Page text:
Here are some of the many interesting pieces of e-mail I’ve received in recent weeks:
of modernist impact on the little heartland town? Maybe there is
something purposeful in the lack of appreciation for most of the high
art of the twentieth century. Modernism has little to say to the folks
who, like me, choose to live in the great dead heart of America. We
are not politically or artistically correct. You came (apparently) from small-town roots and were always drawn to
high culture. Nothing wrong with that but it is not the only world.
You went to NY and are our representative to that town I refer to as
“east of the Hudson.” Your sensibilities are more complex than most of
the folks whose voices are important on that $24-dollar hunk of rock.
But there are only a few of us out here who care much at all about what
is current in NYC. Manhattan is very, very inbred, by our standards
and while we read the NYT and the WSJ, both of which are now delivered
every morning to our mailboxes. But our daily lives are not very much
screen but are still bigger than a filmstrip screen in a classroom. It
was part of the Student Union’s film series (which was shown in
University Hall — logic? at my university? riiiiight). Most of the time
they showed current or near-current films (Wayne’s World, The Freshman)
but one quarter they did old movies. I loved Casablanca deeply. After years of oppressive jokes by the Baby
Boomers about films I’d never seen but was still supposed to worship, I
honestly was sure it must suck. Instead it felt so fresh and nasty and
cynical and romantic that it might have been written just yesterday,
for me. I bought my mom the DVD for Christmas, but really, I wanted it for
myself. (But I gave myself Firefly and a great deal of anime, so don’t
feel too sorry….) I do plan to convert my cousins. Soon.
as a part of its campus film series. (It screened on Valentine’s Day,
appropriately enough, and caused great distress among my group of
girlfriends, as we had neither Ricks nor Victors in our lives that year.)
The film program typically showed more recent films, but periodically it
would screen classics, and those screenings were a wonderful opportunity to
see these films the way they were meant to be seen.
his subject what one sees from the window of an airplane.” And I refer you to this.
regional orchestras. I live in Portland, OR, home of the Oregon
Symphony, one of the orchestras mentioned in your piece. Portland is
also home to the Portland Art Museum, a passable regional museum with a
decent permanent collection and plenty of traveling shows. I think that the experience of seeing classical music performed live is
quite different than that of listening to a CD. I can buy books with
many great paintings from Amazon.com as well, but is that the same as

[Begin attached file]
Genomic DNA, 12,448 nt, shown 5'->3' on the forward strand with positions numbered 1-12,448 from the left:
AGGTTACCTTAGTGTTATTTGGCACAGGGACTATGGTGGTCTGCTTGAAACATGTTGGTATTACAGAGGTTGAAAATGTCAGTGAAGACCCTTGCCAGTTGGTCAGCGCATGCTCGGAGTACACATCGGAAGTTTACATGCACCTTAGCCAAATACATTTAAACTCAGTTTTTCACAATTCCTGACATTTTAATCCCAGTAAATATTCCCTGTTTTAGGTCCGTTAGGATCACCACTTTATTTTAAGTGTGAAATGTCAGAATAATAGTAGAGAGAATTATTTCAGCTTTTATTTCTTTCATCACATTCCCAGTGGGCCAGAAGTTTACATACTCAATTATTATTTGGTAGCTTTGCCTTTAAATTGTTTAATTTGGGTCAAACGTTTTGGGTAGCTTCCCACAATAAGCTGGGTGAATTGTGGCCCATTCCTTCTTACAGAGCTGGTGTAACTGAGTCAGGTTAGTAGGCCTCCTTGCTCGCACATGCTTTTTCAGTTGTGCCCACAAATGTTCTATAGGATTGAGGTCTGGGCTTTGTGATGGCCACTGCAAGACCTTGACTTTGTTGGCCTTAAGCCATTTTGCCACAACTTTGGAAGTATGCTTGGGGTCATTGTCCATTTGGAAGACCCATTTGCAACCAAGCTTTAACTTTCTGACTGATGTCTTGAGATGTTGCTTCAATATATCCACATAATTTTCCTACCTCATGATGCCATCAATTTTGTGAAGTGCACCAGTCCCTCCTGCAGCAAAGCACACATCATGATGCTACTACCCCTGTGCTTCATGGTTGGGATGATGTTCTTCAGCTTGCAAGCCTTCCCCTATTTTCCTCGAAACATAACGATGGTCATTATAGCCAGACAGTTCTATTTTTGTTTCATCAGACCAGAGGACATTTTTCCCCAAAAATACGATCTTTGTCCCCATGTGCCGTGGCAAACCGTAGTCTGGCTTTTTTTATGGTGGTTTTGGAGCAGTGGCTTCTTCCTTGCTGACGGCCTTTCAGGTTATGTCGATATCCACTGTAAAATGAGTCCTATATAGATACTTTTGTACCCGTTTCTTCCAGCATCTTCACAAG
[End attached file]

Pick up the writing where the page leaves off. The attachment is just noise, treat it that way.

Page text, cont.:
seeing the original? I can watch ballet on TV– same thing.
Experiencing even a mediocre performance of an old standard is
something that still captures me, but maybe that’s my small town roots.
The symphony also gives us rubes the opportunity to see a variety of
soloists we would not otherwise see, many world-class. In New York, you have an abundance of culture. Portland is really not
bad given it’s size, but losing the symphony would be a blow.
Furthermore, there is considerable synergy between various arts
organizations. For instance, the principal percussionist for the Oregon
Symphony is also the music director for the Portland Opera (or is it
the ballet? I forget, but you get the point).
Lew Archer novels; it puzzles me why you don’t share that enthusiasm (as I
recall from your review of a Ross MacDonald biography a couple of years
back). Like the Archer stories, TWILIGHT transmutes the smartass patter of
Philip Marlowe and Sam Spade into a more realistic look at an aging
outsider. And also like them, TWILIGHT’s murderer, when uncovered, seems
sadly inevitable, a convincing portrait of tragic choices made – rather than
the Sidney Greenstreet/Peter Lorre monsters of more black-and-white private
eye adventures (not that I don’t also love THE MALTESE FALCON, understand,
but this is more interestingly complex in some ways).
up on TV” but they actually have aired on Turner Classic Movies and fairly
frequently over the past couple of years. I’m a freelance
writer/researcher for TCM (in fact I wrote the Boetticher obit on the
website, along with a bunch of other stuff such as DVD reviews) and have
done work on these. I think TCM may have even shown the entire cycle but
could be wrong about that because I don’t remember Decision at Sundown, a
particular favorite because it’s so disillusioned (even ending with a
cowboy riding off into the sunset though in probably the least heroic
if you lowered your standards a bit. Take a look at this.
data point about the issue of subway noise. I just saw a classical concert
there (Pierre-Laurent Aimard playing Messaien’s Vingt Regards; fantastic
performance, incidentally). I found the subway to be audible, but not
particularly obtrusive, especially because as the concert went on and I got
used to it going by. I should mention that this was only during relatively
quiet sections; during louder passages (of which there were quite a few),
the subway noise was pretty much masked by the music.
Steal at will! And thanks to you all for writing.